To date, two CLE systems have been cleared by the U.S. Food and Drug Administration (FDA). One is an endoscope-based system with a confocal probe incorporated onto the tip of a conventional endoscope. The other is a probe-based system; the probe is placed through the biopsy channel of a conventional endoscope. The depth of view is up to 250 µm with the endoscopic system and about 120 µm with the probe-based system. A limited area can be examined; no more than 700 µm in the endoscopic-based system and less with the probe-based system. As pointed out in review articles, the limited viewing area emphasizes the need for careful conventional endoscopy to target the areas for evaluation. Both CLE systems are optimized using a contrast agent. The most widely used agent is intravenous fluorescein, which is FDA-approved for ophthalmologic imaging of blood vessels when used with a laser scanning ophthalmoscope.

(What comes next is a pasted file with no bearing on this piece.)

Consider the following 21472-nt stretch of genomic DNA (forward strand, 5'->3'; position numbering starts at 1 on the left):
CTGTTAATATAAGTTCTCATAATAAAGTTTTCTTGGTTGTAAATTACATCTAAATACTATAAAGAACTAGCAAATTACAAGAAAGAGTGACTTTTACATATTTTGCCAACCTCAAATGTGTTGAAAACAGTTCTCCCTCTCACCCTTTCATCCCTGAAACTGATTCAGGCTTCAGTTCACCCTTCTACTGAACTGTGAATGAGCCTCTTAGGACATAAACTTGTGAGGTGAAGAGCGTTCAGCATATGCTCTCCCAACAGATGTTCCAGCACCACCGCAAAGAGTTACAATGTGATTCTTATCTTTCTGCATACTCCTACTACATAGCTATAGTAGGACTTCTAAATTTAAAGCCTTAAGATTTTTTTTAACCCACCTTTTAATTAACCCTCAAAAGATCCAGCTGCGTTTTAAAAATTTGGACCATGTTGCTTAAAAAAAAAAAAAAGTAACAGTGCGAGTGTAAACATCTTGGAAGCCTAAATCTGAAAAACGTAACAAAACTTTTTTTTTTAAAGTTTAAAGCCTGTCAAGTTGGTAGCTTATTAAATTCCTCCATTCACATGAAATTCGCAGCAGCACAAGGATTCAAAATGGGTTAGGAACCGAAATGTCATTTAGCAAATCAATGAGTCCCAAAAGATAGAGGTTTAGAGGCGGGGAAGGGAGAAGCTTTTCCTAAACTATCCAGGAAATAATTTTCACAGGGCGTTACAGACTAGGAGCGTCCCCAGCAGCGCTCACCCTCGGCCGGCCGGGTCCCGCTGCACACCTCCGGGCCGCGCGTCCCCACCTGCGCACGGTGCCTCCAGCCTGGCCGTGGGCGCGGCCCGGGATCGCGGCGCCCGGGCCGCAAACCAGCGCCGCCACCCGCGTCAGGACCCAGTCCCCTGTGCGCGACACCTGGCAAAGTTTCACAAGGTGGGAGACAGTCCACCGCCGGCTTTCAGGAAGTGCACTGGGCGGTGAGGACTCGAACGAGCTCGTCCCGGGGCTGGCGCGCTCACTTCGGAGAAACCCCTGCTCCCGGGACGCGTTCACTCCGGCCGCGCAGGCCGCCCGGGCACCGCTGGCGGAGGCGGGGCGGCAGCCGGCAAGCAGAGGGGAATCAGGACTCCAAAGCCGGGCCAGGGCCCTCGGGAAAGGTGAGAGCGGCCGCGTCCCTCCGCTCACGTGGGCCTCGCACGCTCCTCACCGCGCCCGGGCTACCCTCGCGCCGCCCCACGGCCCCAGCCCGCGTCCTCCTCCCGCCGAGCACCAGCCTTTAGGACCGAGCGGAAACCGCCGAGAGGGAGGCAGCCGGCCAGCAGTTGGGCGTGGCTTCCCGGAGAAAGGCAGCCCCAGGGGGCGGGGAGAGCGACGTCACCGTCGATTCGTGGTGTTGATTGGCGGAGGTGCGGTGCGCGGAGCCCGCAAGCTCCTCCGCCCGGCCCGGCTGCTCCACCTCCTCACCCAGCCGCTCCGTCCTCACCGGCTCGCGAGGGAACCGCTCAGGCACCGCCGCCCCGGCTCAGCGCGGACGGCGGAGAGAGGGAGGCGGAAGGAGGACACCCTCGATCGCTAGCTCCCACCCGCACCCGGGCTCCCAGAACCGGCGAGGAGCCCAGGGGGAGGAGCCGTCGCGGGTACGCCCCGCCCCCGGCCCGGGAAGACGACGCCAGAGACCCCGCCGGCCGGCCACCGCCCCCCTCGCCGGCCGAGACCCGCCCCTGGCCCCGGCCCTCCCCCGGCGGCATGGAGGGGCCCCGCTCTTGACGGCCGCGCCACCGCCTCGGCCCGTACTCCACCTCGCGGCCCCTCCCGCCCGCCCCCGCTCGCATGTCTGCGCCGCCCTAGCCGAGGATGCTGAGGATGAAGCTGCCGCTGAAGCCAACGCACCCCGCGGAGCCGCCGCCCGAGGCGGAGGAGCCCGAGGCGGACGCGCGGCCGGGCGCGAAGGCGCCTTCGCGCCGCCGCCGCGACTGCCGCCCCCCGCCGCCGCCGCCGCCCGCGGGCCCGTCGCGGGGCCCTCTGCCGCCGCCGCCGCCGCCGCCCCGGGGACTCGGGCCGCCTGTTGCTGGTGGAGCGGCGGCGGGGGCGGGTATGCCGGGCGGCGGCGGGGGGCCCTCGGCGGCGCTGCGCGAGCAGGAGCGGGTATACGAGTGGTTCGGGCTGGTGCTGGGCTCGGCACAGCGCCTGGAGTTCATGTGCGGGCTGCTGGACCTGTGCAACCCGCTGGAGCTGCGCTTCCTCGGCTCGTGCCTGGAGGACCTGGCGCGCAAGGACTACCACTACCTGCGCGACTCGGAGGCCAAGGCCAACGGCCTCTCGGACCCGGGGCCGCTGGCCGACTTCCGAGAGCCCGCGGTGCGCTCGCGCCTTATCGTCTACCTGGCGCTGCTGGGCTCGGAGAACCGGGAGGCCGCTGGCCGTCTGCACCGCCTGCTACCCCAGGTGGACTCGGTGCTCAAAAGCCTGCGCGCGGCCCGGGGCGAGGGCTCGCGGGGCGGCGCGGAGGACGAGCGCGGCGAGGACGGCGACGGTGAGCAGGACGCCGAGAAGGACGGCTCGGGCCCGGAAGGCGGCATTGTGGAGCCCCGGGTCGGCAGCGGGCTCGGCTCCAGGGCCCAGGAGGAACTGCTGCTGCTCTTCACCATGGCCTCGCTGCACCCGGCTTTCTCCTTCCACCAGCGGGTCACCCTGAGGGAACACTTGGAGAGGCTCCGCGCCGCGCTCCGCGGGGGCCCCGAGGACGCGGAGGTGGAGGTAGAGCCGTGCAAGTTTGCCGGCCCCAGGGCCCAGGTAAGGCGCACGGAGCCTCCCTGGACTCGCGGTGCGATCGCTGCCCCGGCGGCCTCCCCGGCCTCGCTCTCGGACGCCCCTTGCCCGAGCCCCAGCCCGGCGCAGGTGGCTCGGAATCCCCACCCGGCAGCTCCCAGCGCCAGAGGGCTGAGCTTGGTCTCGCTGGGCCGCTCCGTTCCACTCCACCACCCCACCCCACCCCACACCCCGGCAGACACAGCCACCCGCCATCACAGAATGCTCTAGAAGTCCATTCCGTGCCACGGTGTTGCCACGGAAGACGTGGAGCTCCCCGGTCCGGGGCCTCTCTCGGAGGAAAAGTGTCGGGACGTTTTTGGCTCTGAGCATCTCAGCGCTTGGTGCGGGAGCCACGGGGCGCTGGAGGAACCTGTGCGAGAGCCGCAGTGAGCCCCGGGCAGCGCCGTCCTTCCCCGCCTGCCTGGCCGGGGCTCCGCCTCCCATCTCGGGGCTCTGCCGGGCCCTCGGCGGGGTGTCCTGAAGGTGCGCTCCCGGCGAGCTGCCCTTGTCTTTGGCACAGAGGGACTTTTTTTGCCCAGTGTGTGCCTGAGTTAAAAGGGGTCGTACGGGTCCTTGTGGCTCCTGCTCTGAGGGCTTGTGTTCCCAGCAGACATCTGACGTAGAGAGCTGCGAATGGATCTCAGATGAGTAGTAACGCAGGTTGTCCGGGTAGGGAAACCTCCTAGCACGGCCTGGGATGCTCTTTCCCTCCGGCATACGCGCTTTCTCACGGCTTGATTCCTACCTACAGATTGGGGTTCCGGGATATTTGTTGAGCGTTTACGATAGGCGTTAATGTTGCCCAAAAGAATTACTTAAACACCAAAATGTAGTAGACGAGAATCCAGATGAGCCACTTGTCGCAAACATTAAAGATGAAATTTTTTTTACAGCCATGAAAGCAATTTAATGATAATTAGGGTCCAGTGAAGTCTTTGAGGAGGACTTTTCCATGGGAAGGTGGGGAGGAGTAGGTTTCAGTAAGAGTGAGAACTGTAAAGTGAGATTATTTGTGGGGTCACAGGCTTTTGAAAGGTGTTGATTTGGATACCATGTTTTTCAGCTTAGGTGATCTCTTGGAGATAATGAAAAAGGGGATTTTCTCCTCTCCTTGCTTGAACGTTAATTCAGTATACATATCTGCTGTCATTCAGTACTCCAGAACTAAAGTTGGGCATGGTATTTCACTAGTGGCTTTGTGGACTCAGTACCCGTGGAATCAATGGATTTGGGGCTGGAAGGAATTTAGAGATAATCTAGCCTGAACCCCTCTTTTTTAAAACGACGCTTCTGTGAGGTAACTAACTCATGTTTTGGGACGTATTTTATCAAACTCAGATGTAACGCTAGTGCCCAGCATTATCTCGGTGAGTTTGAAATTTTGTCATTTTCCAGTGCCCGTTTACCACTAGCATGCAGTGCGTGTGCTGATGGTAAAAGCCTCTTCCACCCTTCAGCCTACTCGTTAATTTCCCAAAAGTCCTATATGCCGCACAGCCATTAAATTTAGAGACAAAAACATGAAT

Unlike techniques such as chromoendoscopy, which are primarily intended to improve the sensitivity of colonoscopy, CLE is unique in that it is designed to immediately characterize the cellular structure of lesions. CLE can thus potentially be used to make a diagnosis of polyp histology, particularly in association with screening or surveillance colonoscopy, which could allow for small hyperplastic lesions to be overlooked rather than removed and sent for histologic evaluation. Using CLE would reduce risks associated with biopsy and reduce the number of biopsies and histologic evaluations.